From the acclaimed essayist, novelist and travel writer, more deeply profound essays on the conditions of the natural world.In this outstanding collection, 78-year-old Hoagland (Early in the Season, 2008, etc.) culls 13 years of magazine writing, published in stalwarts like Harper's and Outside, for a result that, again, will draw comparisons to Thoreau. Another great naturalist, John Muir, once wrote, "I only went out for a walk and finally concluded to stay out till sundown, for going out, I found, was really going in." There might not be a more apropos line to describe this book, which not only finds Hoagland reminiscing on his many widespread adventures exploring the globe in years past, but also on the connectedness between the destruction of the planet, his mortality and aging, failed love relationships and his impassioned, sometimes polemical but always articulate, brilliant thoughts on humans' abdication of responsibility to protect nature. Citing an unwavering allegiance to what's alive, Hoagland believes that "heaven is here and the only heaven we have." The author is less concerned with his own demise than with the larger unraveling of the world, and these glimmering essays avoid nostalgia or self-pity by focusing on his various entanglements, with past lovers and wives, Tibetan yak herders, a Ugandan family and the circus aerialists with whom he worked 60 years ago. Hoagland possesses the rare quality of being both thirsty to absorb knowledge and experiences and also, organically, to want to pass along what he's discovered. It's a wonder, too, that these writings, never pedagogical, allow for the world he's witnessed to stand as the star of the show.Eloquent musings from a master.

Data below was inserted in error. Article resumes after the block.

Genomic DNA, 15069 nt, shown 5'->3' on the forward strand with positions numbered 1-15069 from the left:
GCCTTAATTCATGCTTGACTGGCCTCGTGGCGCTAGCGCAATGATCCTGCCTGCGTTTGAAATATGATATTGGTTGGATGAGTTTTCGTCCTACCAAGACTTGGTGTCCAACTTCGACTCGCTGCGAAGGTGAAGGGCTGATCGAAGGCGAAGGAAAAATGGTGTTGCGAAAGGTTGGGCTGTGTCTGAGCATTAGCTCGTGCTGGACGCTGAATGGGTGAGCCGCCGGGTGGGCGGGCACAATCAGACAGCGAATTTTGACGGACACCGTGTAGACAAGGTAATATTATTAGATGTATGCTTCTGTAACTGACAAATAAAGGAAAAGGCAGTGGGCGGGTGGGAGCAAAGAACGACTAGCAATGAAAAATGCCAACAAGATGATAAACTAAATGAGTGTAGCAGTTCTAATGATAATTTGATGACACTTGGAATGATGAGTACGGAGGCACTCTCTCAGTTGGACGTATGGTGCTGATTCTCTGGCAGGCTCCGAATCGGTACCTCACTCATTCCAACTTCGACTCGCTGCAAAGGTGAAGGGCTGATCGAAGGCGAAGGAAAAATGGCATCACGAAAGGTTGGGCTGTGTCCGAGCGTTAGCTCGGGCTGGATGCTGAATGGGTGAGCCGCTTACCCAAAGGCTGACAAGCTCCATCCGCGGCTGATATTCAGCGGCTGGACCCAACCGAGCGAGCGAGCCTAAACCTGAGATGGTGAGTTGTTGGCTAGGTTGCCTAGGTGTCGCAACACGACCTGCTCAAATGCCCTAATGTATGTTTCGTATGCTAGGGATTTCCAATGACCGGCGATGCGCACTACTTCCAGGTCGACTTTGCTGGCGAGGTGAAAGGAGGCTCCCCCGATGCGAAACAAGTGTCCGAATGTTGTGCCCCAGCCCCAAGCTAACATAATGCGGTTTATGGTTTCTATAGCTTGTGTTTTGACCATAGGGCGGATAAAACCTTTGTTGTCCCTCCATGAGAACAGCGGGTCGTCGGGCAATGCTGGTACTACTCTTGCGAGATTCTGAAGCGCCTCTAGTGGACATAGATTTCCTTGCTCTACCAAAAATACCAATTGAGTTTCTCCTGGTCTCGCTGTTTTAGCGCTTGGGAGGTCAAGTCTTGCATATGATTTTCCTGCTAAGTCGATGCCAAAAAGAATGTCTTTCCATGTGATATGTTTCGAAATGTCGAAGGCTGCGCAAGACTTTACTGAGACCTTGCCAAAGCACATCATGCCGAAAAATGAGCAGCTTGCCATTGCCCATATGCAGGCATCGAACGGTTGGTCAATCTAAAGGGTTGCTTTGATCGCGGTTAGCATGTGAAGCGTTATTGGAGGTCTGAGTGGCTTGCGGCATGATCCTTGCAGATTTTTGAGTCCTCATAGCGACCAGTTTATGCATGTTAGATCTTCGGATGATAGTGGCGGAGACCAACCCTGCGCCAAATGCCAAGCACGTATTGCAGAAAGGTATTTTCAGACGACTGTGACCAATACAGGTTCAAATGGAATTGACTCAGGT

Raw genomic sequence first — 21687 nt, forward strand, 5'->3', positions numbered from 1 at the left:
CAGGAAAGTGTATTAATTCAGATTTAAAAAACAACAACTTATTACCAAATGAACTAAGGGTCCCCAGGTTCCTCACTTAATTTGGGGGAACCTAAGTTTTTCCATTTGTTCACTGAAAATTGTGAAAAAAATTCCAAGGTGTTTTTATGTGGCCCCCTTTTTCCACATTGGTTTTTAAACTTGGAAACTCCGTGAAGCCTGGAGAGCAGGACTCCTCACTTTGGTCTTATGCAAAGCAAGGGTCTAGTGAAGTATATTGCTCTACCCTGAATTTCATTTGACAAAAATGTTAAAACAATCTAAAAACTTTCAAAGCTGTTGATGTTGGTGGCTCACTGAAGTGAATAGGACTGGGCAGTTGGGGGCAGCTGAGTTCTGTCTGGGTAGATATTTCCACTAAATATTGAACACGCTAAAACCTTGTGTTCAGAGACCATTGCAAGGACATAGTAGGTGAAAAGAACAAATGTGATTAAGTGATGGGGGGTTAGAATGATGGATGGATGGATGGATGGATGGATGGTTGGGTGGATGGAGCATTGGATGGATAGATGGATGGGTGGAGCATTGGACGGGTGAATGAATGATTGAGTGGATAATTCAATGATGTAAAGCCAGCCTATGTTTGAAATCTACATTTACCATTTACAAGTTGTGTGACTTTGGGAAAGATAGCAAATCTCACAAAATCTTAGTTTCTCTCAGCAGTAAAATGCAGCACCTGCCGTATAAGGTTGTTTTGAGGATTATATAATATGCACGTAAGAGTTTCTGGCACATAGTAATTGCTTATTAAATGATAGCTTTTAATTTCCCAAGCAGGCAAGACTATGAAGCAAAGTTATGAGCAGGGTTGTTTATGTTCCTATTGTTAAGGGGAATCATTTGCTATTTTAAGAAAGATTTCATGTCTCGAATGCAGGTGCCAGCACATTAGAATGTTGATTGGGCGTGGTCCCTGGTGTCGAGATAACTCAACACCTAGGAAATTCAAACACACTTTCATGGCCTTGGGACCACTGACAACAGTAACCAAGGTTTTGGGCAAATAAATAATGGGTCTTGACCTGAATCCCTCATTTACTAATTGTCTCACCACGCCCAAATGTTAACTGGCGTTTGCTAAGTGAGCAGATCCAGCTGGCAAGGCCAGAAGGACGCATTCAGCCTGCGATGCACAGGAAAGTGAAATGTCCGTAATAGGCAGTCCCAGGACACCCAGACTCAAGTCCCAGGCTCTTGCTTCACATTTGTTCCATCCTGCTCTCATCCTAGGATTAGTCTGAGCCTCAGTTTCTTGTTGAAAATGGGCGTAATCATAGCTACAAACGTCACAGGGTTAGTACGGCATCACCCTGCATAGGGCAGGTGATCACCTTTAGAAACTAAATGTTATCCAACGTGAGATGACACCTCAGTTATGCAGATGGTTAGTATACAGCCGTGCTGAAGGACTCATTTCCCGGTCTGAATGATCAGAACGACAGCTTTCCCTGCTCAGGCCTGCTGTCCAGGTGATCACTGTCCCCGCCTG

Publishers Weekly-